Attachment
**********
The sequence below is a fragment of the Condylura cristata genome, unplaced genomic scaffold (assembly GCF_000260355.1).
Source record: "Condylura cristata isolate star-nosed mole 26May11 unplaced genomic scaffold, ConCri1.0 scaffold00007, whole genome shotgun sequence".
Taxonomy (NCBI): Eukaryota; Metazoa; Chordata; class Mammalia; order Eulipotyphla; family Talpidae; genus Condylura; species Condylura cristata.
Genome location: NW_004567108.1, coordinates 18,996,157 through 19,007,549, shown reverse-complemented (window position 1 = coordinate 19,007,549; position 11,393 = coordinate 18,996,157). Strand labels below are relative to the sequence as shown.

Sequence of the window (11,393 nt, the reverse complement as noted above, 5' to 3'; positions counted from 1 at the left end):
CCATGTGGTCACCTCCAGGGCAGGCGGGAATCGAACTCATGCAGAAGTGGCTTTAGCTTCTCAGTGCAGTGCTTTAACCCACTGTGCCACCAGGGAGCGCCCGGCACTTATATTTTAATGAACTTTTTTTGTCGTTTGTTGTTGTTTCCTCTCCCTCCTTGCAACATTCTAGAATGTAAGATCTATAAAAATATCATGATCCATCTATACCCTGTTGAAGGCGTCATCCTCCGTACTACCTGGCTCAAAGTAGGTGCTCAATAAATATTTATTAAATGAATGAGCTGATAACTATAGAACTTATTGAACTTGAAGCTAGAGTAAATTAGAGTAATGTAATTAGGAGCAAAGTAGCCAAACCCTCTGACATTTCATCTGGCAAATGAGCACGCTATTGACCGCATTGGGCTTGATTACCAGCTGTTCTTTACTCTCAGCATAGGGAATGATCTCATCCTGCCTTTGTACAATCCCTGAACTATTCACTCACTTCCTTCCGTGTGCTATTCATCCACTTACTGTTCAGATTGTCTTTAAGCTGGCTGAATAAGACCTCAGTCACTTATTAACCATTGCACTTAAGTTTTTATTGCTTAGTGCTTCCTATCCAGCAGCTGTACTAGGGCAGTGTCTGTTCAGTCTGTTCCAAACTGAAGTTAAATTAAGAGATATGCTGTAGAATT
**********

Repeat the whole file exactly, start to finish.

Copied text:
The sequence below is a fragment of the Condylura cristata genome, unplaced genomic scaffold (assembly GCF_000260355.1).
Source record: "Condylura cristata isolate star-nosed mole 26May11 unplaced genomic scaffold, ConCri1.0 scaffold00007, whole genome shotgun sequence".
Taxonomy (NCBI): Eukaryota; Metazoa; Chordata; class Mammalia; order Eulipotyphla; family Talpidae; genus Condylura; species Condylura cristata.
Genome location: NW_004567108.1, coordinates 18,996,157 through 19,007,549, shown reverse-complemented (window position 1 = coordinate 19,007,549; position 11,393 = coordinate 18,996,157). Strand labels below are relative to the sequence as shown.

Sequence of the window (11,393 nt, the reverse complement as noted above, 5' to 3'; positions counted from 1 at the left end):
CCATGTGGTCACCTCCAGGGCAGGCGGGAATCGAACTCATGCAGAAGTGGCTTTAGCTTCTCAGTGCAGTGCTTTAACCCACTGTGCCACCAGGGAGCGCCCGGCACTTATATTTTAATGAACTTTTTTTGTCGTTTGTTGTTGTTTCCTCTCCCTCCTTGCAACATTCTAGAATGTAAGATCTATAAAAATATCATGATCCATCTATACCCTGTTGAAGGCGTCATCCTCCGTACTACCTGGCTCAAAGTAGGTGCTCAATAAATATTTATTAAATGAATGAGCTGATAACTATAGAACTTATTGAACTTGAAGCTAGAGTAAATTAGAGTAATGTAATTAGGAGCAAAGTAGCCAAACCCTCTGACATTTCATCTGGCAAATGAGCACGCTATTGACCGCATTGGGCTTGATTACCAGCTGTTCTTTACTCTCAGCATAGGGAATGATCTCATCCTGCCTTTGTACAATCCCTGAACTATTCACTCACTTCCTTCCGTGTGCTATTCATCCACTTACTGTTCAGATTGTCTTTAAGCTGGCTGAATAAGACCTCAGTCACTTATTAACCATTGCACTTAAGTTTTTATTGCTTAGTGCTTCCTATCCAGCAGCTGTACTAGGGCAGTGTCTGTTCAGTCTGTTCCAAACTGAAGTTAAATTAAGAGATATGCTGTAGAATT